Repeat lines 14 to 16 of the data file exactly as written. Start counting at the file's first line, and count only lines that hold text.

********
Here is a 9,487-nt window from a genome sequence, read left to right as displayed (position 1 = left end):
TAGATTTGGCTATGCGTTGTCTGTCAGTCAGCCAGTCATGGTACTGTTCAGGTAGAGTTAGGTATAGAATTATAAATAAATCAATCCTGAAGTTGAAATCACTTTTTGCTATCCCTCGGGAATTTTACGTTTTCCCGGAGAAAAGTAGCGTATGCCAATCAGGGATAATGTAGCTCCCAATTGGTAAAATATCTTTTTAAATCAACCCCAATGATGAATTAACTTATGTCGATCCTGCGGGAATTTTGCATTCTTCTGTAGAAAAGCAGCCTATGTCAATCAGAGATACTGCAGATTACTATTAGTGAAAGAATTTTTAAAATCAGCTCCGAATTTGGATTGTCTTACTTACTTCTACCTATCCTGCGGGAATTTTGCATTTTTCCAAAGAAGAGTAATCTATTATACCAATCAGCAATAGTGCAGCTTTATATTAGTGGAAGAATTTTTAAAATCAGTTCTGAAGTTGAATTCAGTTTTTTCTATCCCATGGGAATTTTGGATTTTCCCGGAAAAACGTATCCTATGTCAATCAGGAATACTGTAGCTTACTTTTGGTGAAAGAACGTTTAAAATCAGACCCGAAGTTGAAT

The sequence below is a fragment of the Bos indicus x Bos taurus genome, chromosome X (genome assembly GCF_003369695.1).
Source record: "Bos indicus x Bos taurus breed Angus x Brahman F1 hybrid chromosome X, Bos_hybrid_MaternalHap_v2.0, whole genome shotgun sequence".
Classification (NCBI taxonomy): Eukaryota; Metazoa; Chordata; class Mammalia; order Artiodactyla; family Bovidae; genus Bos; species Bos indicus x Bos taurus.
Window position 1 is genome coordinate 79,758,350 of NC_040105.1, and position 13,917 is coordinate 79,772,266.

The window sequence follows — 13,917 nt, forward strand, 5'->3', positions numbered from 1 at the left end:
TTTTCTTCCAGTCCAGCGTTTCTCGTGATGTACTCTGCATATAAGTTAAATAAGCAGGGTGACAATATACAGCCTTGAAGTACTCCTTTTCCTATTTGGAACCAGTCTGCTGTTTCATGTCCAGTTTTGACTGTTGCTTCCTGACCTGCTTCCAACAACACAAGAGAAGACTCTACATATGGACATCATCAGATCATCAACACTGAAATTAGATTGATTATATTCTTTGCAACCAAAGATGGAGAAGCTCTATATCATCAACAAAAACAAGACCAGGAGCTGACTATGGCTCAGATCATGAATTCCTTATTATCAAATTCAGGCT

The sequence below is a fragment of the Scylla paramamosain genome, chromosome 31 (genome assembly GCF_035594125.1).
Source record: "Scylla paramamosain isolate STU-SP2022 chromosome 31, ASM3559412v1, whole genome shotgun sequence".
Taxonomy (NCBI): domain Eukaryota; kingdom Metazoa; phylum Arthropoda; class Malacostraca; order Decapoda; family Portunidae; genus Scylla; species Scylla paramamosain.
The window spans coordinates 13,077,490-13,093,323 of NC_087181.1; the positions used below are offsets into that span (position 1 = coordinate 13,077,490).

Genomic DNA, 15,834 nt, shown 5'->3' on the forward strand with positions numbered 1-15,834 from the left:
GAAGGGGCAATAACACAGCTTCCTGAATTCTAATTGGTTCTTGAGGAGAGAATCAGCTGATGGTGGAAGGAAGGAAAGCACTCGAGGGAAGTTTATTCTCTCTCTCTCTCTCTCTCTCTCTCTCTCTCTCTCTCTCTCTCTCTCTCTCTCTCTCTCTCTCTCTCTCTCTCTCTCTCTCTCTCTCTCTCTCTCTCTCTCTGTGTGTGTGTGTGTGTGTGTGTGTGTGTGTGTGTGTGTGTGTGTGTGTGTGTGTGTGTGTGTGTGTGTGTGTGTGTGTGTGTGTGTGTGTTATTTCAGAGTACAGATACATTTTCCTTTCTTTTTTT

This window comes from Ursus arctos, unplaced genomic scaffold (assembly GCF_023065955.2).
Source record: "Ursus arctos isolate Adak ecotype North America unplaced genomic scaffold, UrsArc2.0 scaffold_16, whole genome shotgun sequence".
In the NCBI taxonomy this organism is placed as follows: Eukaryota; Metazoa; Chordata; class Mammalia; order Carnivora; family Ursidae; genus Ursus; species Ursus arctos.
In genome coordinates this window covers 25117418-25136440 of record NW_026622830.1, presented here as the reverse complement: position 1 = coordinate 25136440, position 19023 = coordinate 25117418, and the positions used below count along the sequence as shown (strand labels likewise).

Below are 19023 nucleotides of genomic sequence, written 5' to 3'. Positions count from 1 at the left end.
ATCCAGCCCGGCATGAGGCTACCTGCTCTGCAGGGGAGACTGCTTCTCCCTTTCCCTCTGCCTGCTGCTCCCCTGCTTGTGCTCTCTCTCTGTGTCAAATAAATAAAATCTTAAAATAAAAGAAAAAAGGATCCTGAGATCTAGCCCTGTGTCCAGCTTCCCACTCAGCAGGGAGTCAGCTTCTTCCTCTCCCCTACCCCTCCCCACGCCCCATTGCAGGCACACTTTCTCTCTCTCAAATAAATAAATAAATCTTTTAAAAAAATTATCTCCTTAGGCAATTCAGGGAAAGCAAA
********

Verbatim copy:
GAAGGGGCAATAACACAGCTTCCTGAATTCTAATTGGTTCTTGAGGAGAGAATCAGCTGATGGTGGAAGGAAGGAAAGCACTCGAGGGAAGTTTATTCTCTCTCTCTCTCTCTCTCTCTCTCTCTCTCTCTCTCTCTCTCTCTCTCTCTCTCTCTCTCTCTCTCTCTCTCTCTCTCTCTCTCTCTCTCTCTCTCTCTCTGTGTGTGTGTGTGTGTGTGTGTGTGTGTGTGTGTGTGTGTGTGTGTGTGTGTGTGTGTGTGTGTGTGTGTGTGTGTGTGTGTGTGTGTGTTATTTCAGAGTACAGATACATTTTCCTTTCTTTTTTT

This window comes from Ursus arctos, unplaced genomic scaffold (assembly GCF_023065955.2).
Source record: "Ursus arctos isolate Adak ecotype North America unplaced genomic scaffold, UrsArc2.0 scaffold_16, whole genome shotgun sequence".